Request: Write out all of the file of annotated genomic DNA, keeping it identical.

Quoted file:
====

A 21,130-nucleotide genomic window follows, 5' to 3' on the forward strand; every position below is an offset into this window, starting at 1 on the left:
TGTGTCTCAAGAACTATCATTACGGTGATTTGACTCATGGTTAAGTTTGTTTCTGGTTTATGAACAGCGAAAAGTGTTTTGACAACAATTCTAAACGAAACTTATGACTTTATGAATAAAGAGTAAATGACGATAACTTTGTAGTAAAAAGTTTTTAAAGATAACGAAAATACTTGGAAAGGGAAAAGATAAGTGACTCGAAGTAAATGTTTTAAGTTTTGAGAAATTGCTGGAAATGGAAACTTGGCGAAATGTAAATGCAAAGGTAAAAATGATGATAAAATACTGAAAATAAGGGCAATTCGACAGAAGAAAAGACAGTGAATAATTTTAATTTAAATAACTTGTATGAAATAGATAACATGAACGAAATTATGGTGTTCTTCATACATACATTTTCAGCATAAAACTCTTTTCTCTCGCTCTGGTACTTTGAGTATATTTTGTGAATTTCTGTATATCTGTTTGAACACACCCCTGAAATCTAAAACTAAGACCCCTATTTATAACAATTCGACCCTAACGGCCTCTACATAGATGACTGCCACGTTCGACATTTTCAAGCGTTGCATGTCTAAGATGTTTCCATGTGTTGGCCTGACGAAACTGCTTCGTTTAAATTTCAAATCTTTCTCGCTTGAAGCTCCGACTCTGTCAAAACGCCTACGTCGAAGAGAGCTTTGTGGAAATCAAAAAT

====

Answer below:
A 21,130-nucleotide genomic window follows, 5' to 3' on the forward strand; every position below is an offset into this window, starting at 1 on the left:
TGTGTCTCAAGAACTATCATTACGGTGATTTGACTCATGGTTAAGTTTGTTTCTGGTTTATGAACAGCGAAAAGTGTTTTGACAACAATTCTAAACGAAACTTATGACTTTATGAATAAAGAGTAAATGACGATAACTTTGTAGTAAAAAGTTTTTAAAGATAACGAAAATACTTGGAAAGGGAAAAGATAAGTGACTCGAAGTAAATGTTTTAAGTTTTGAGAAATTGCTGGAAATGGAAACTTGGCGAAATGTAAATGCAAAGGTAAAAATGATGATAAAATACTGAAAATAAGGGCAATTCGACAGAAGAAAAGACAGTGAATAATTTTAATTTAAATAACTTGTATGAAATAGATAACATGAACGAAATTATGGTGTTCTTCATACATACATTTTCAGCATAAAACTCTTTTCTCTCGCTCTGGTACTTTGAGTATATTTTGTGAATTTCTGTATATCTGTTTGAACACACCCCTGAAATCTAAAACTAAGACCCCTATTTATAACAATTCGACCCTAACGGCCTCTACATAGATGACTGCCACGTTCGACATTTTCAAGCGTTGCATGTCTAAGATGTTTCCATGTGTTGGCCTGACGAAACTGCTTCGTTTAAATTTCAAATCTTTCTCGCTTGAAGCTCCGACTCTGTCAAAACGCCTACGTCGAAGAGAGCTTTGTGGAAATCAAAAAT